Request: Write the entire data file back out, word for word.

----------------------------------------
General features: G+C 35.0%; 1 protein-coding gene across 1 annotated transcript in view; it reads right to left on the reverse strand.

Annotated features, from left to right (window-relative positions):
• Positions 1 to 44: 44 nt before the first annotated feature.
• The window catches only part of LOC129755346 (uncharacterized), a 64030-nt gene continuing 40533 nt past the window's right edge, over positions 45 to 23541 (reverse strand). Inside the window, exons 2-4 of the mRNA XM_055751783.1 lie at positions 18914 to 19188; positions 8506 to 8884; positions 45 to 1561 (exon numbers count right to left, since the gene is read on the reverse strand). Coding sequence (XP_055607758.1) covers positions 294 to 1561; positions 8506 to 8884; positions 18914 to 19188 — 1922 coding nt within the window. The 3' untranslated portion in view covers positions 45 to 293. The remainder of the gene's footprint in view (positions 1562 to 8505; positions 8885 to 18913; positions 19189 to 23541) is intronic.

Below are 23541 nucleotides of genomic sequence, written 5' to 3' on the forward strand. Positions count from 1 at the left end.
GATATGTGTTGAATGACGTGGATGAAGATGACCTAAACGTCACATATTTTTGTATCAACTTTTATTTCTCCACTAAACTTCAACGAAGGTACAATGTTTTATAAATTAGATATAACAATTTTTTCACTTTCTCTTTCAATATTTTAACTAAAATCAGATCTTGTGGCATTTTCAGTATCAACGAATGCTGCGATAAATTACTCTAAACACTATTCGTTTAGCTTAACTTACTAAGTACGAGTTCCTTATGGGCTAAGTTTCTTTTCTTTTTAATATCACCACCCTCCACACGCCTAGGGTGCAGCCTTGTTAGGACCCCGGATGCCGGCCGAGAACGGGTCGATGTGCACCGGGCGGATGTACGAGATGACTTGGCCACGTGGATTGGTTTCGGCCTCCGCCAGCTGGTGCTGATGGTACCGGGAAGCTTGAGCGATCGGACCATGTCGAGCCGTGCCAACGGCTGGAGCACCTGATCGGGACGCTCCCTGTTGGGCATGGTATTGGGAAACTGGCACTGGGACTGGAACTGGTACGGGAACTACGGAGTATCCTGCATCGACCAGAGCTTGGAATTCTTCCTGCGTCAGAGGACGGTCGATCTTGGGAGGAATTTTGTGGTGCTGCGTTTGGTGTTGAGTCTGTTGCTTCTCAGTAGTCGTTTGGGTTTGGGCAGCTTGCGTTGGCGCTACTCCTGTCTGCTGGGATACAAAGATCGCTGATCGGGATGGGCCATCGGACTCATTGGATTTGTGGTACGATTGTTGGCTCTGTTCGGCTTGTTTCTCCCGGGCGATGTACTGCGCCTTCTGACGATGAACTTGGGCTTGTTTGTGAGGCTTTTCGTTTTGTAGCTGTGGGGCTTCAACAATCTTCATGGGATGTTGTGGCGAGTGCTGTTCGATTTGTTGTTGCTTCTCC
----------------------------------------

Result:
General features: G+C 35.0%; 1 protein-coding gene across 1 annotated transcript in view; it reads right to left on the reverse strand.

Annotated features, from left to right (window-relative positions):
• Positions 1 to 44: 44 nt before the first annotated feature.
• The window catches only part of LOC129755346 (uncharacterized), a 64030-nt gene continuing 40533 nt past the window's right edge, over positions 45 to 23541 (reverse strand). Inside the window, exons 2-4 of the mRNA XM_055751783.1 lie at positions 18914 to 19188; positions 8506 to 8884; positions 45 to 1561 (exon numbers count right to left, since the gene is read on the reverse strand). Coding sequence (XP_055607758.1) covers positions 294 to 1561; positions 8506 to 8884; positions 18914 to 19188 — 1922 coding nt within the window. The 3' untranslated portion in view covers positions 45 to 293. The remainder of the gene's footprint in view (positions 1562 to 8505; positions 8885 to 18913; positions 19189 to 23541) is intronic.

Below are 23541 nucleotides of genomic sequence, written 5' to 3' on the forward strand. Positions count from 1 at the left end.
GATATGTGTTGAATGACGTGGATGAAGATGACCTAAACGTCACATATTTTTGTATCAACTTTTATTTCTCCACTAAACTTCAACGAAGGTACAATGTTTTATAAATTAGATATAACAATTTTTTCACTTTCTCTTTCAATATTTTAACTAAAATCAGATCTTGTGGCATTTTCAGTATCAACGAATGCTGCGATAAATTACTCTAAACACTATTCGTTTAGCTTAACTTACTAAGTACGAGTTCCTTATGGGCTAAGTTTCTTTTCTTTTTAATATCACCACCCTCCACACGCCTAGGGTGCAGCCTTGTTAGGACCCCGGATGCCGGCCGAGAACGGGTCGATGTGCACCGGGCGGATGTACGAGATGACTTGGCCACGTGGATTGGTTTCGGCCTCCGCCAGCTGGTGCTGATGGTACCGGGAAGCTTGAGCGATCGGACCATGTCGAGCCGTGCCAACGGCTGGAGCACCTGATCGGGACGCTCCCTGTTGGGCATGGTATTGGGAAACTGGCACTGGGACTGGAACTGGTACGGGAACTACGGAGTATCCTGCATCGACCAGAGCTTGGAATTCTTCCTGCGTCAGAGGACGGTCGATCTTGGGAGGAATTTTGTGGTGCTGCGTTTGGTGTTGAGTCTGTTGCTTCTCAGTAGTCGTTTGGGTTTGGGCAGCTTGCGTTGGCGCTACTCCTGTCTGCTGGGATACAAAGATCGCTGATCGGGATGGGCCATCGGACTCATTGGATTTGTGGTACGATTGTTGGCTCTGTTCGGCTTGTTTCTCCCGGGCGATGTACTGCGCCTTCTGACGATGAACTTGGGCTTGTTTGTGAGGCTTTTCGTTTTGTAGCTGTGGGGCTTCAACAATCTTCATGGGATGTTGTGGCGAGTGCTGTTCGATTTGTTGTTGCTTCTCC